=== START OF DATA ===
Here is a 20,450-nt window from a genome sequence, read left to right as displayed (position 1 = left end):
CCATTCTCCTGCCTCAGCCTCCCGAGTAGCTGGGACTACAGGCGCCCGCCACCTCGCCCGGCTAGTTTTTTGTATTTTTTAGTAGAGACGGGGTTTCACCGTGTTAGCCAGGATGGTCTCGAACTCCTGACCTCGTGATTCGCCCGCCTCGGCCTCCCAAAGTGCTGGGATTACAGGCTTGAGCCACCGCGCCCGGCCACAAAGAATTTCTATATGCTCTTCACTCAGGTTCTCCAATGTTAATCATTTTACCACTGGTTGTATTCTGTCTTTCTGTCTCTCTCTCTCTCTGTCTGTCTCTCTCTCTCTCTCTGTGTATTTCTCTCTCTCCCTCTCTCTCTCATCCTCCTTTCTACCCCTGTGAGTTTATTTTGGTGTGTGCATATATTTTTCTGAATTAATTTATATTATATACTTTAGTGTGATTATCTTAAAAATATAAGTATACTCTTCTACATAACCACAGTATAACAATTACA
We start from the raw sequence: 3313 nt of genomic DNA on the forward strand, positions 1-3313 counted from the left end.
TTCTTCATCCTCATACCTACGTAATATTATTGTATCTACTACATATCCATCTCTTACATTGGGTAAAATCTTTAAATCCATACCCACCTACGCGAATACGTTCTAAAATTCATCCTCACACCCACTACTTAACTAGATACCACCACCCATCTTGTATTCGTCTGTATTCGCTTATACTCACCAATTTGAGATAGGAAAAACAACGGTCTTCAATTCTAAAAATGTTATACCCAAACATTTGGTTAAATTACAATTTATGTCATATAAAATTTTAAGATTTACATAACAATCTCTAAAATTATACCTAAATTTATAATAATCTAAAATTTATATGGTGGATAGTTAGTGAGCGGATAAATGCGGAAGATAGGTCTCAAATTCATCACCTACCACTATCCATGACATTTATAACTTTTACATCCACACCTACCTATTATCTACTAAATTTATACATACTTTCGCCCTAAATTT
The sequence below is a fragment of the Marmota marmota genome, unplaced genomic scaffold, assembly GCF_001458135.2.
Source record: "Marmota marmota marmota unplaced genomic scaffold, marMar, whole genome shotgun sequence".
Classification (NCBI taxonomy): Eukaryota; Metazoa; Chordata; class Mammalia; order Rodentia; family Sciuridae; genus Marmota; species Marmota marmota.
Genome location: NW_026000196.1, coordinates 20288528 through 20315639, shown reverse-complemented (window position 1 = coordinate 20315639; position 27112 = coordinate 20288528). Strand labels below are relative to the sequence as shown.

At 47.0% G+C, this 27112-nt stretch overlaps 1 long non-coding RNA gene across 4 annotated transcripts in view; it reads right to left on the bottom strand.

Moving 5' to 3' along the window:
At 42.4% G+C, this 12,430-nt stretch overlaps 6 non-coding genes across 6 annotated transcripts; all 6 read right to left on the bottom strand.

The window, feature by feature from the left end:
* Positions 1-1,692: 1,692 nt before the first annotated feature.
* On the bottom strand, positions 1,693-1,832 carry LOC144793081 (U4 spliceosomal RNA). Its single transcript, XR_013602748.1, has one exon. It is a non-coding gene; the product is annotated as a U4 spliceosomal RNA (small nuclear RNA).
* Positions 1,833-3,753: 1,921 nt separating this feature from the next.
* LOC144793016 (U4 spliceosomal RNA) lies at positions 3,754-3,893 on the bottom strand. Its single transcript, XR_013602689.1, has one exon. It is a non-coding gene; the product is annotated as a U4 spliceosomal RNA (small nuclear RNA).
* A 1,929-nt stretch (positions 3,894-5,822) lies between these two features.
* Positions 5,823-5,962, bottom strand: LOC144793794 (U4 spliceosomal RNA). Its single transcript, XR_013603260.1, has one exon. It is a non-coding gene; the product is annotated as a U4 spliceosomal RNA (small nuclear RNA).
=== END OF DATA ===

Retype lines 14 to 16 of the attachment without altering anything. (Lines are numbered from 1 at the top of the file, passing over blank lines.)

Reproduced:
* On the bottom strand, positions 1,693-1,832 carry LOC144793081 (U4 spliceosomal RNA). Its single transcript, XR_013602748.1, has one exon. It is a non-coding gene; the product is annotated as a U4 spliceosomal RNA (small nuclear RNA).
* Positions 1,833-3,753: 1,921 nt separating this feature from the next.
* LOC144793016 (U4 spliceosomal RNA) lies at positions 3,754-3,893 on the bottom strand. Its single transcript, XR_013602689.1, has one exon. It is a non-coding gene; the product is annotated as a U4 spliceosomal RNA (small nuclear RNA).